Maintenance is another area where house and software are similar. We all want things to be ‘solid as houses’, but if you think about it – houses do take a lot of maintenance. Just like wear and tear causes houses to be bit-by-bit replaced over time, software will never keep working as it may once have. Everything moves on without it – underlying platforms change or security vulnerabilities are found in other software you depend on.

Why It Doesn’t Always Apply

Our ‘house building‘ metaphor isn’t perfect though; in some ways, software is very different. For one thing – it’s not constrained by the same physical laws. Building a four bedroom house on the footprint of a motorhome is physically impossible. We can still make the software equivalent, it just probably isn’t a very good idea.

Another thing that adds to the flexibility of software development is in the way ‘construction’ takes place. Our team, as is quite common in the industry, uses ‘Agile’ development methods. This means that we build things room by room, and that at every stage there is a usable ‘house’ – even if it’s just a standalone kitchen. Compare this to your average house build; the frame goes up first, followed by roof, cladding, and windows – the house is built as one item. When building a house, changing anything means working within the confines of what you have already established, and you only get the value at the very end.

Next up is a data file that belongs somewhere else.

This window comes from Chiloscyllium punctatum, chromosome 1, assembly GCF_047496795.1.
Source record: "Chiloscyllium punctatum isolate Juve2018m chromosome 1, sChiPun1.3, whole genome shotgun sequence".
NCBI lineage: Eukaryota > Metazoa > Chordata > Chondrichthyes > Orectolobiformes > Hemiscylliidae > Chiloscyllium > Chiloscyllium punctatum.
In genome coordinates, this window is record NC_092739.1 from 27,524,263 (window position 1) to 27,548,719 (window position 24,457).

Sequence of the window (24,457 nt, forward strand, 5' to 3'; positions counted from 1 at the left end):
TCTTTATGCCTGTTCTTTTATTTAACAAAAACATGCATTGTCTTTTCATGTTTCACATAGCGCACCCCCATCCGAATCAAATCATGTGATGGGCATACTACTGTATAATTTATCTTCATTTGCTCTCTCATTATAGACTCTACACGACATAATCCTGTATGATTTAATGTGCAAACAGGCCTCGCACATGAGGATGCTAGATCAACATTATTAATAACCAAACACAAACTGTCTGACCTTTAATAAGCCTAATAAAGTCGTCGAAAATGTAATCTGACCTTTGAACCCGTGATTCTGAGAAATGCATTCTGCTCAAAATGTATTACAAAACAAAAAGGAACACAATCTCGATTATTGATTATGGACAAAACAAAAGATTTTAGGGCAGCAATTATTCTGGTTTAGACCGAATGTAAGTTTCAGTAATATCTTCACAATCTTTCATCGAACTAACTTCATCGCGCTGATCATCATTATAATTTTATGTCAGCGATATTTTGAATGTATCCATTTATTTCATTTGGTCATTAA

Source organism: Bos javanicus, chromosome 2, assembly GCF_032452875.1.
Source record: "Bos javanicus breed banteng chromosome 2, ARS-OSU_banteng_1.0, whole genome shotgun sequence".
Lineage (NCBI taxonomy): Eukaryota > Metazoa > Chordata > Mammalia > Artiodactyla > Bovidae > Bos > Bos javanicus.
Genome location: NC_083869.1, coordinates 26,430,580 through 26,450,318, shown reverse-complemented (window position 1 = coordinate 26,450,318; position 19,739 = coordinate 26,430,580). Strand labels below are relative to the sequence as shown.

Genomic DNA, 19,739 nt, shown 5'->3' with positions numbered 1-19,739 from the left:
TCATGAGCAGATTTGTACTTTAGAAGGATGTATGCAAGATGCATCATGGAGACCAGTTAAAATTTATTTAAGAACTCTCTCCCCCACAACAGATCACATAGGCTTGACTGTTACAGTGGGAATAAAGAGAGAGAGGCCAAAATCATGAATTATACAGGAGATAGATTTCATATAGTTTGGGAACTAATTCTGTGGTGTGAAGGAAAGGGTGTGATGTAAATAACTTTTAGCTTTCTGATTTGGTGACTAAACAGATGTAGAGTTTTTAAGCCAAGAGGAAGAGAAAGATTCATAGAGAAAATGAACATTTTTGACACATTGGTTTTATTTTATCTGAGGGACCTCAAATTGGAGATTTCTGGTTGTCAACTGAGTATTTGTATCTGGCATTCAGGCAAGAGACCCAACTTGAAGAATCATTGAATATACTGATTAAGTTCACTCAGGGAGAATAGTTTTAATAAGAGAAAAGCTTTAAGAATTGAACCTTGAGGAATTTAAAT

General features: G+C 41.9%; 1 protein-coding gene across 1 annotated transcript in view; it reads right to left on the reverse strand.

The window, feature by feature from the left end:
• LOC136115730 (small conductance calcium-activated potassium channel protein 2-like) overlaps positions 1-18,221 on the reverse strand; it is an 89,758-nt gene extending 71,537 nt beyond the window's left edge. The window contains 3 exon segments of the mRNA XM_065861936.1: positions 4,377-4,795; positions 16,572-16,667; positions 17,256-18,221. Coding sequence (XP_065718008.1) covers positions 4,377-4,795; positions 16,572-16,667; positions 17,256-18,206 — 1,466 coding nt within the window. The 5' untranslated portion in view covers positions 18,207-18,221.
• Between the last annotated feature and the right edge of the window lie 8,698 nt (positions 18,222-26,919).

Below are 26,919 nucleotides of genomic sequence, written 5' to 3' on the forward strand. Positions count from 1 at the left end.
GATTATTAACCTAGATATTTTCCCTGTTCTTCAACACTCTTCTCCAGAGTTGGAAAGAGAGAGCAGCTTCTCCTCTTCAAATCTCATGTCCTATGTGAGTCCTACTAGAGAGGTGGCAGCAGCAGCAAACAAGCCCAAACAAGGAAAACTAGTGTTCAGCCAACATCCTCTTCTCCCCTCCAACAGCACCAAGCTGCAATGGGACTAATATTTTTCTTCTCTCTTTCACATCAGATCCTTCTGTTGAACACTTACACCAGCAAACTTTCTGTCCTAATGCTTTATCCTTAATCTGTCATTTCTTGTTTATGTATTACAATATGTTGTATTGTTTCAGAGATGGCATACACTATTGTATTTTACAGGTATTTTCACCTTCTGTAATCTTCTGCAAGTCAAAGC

The needs of the client are very different, too. During the course of a building project, it’s unlikely the needs of the client will change. If they do, it’ll be minor – maybe they need four bedrooms now, not three. Software projects are often so exploratory, that the original requirements might be completely useless within the first few weeks of development. We try our best to fix these requirements in place before a project starts, but sometimes we do need to make changes to align with the business case.